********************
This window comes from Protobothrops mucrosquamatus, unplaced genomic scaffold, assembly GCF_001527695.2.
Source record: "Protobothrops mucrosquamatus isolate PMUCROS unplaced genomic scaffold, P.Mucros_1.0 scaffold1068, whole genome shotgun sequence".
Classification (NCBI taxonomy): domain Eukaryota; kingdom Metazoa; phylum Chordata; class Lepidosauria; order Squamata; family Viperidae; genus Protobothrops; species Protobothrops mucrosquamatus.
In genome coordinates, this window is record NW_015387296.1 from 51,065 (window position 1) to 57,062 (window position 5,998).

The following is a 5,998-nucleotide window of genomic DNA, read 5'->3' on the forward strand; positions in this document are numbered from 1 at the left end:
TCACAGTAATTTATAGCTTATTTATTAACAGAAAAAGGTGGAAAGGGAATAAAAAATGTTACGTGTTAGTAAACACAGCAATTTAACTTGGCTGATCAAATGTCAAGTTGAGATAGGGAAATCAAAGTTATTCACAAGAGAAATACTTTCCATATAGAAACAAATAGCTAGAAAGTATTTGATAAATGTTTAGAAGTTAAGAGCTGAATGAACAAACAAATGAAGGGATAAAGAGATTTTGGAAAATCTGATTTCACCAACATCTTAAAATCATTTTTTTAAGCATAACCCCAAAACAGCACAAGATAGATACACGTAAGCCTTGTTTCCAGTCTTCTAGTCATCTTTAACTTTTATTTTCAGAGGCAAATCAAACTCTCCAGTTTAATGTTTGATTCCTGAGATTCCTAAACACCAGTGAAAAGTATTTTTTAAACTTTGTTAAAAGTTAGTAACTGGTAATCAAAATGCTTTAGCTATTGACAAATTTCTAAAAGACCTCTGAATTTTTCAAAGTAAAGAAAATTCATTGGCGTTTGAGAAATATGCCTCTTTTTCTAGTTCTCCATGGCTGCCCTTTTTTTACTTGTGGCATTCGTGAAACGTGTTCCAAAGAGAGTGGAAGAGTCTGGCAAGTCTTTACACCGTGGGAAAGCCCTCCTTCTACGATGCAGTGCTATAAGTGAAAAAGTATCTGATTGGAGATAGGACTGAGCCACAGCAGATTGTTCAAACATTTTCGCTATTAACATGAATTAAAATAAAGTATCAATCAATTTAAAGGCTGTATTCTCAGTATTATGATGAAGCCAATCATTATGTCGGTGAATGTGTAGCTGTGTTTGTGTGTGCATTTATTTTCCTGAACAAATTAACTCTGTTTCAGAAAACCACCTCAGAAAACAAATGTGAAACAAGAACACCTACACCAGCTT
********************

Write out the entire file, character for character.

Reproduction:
This window comes from Protobothrops mucrosquamatus, unplaced genomic scaffold, assembly GCF_001527695.2.
Source record: "Protobothrops mucrosquamatus isolate PMUCROS unplaced genomic scaffold, P.Mucros_1.0 scaffold1068, whole genome shotgun sequence".
Classification (NCBI taxonomy): domain Eukaryota; kingdom Metazoa; phylum Chordata; class Lepidosauria; order Squamata; family Viperidae; genus Protobothrops; species Protobothrops mucrosquamatus.
In genome coordinates, this window is record NW_015387296.1 from 51,065 (window position 1) to 57,062 (window position 5,998).

The following is a 5,998-nucleotide window of genomic DNA, read 5'->3' on the forward strand; positions in this document are numbered from 1 at the left end:
TCACAGTAATTTATAGCTTATTTATTAACAGAAAAAGGTGGAAAGGGAATAAAAAATGTTACGTGTTAGTAAACACAGCAATTTAACTTGGCTGATCAAATGTCAAGTTGAGATAGGGAAATCAAAGTTATTCACAAGAGAAATACTTTCCATATAGAAACAAATAGCTAGAAAGTATTTGATAAATGTTTAGAAGTTAAGAGCTGAATGAACAAACAAATGAAGGGATAAAGAGATTTTGGAAAATCTGATTTCACCAACATCTTAAAATCATTTTTTTAAGCATAACCCCAAAACAGCACAAGATAGATACACGTAAGCCTTGTTTCCAGTCTTCTAGTCATCTTTAACTTTTATTTTCAGAGGCAAATCAAACTCTCCAGTTTAATGTTTGATTCCTGAGATTCCTAAACACCAGTGAAAAGTATTTTTTAAACTTTGTTAAAAGTTAGTAACTGGTAATCAAAATGCTTTAGCTATTGACAAATTTCTAAAAGACCTCTGAATTTTTCAAAGTAAAGAAAATTCATTGGCGTTTGAGAAATATGCCTCTTTTTCTAGTTCTCCATGGCTGCCCTTTTTTTACTTGTGGCATTCGTGAAACGTGTTCCAAAGAGAGTGGAAGAGTCTGGCAAGTCTTTACACCGTGGGAAAGCCCTCCTTCTACGATGCAGTGCTATAAGTGAAAAAGTATCTGATTGGAGATAGGACTGAGCCACAGCAGATTGTTCAAACATTTTCGCTATTAACATGAATTAAAATAAAGTATCAATCAATTTAAAGGCTGTATTCTCAGTATTATGATGAAGCCAATCATTATGTCGGTGAATGTGTAGCTGTGTTTGTGTGTGCATTTATTTTCCTGAACAAATTAACTCTGTTTCAGAAAACCACCTCAGAAAACAAATGTGAAACAAGAACACCTACACCAGCTT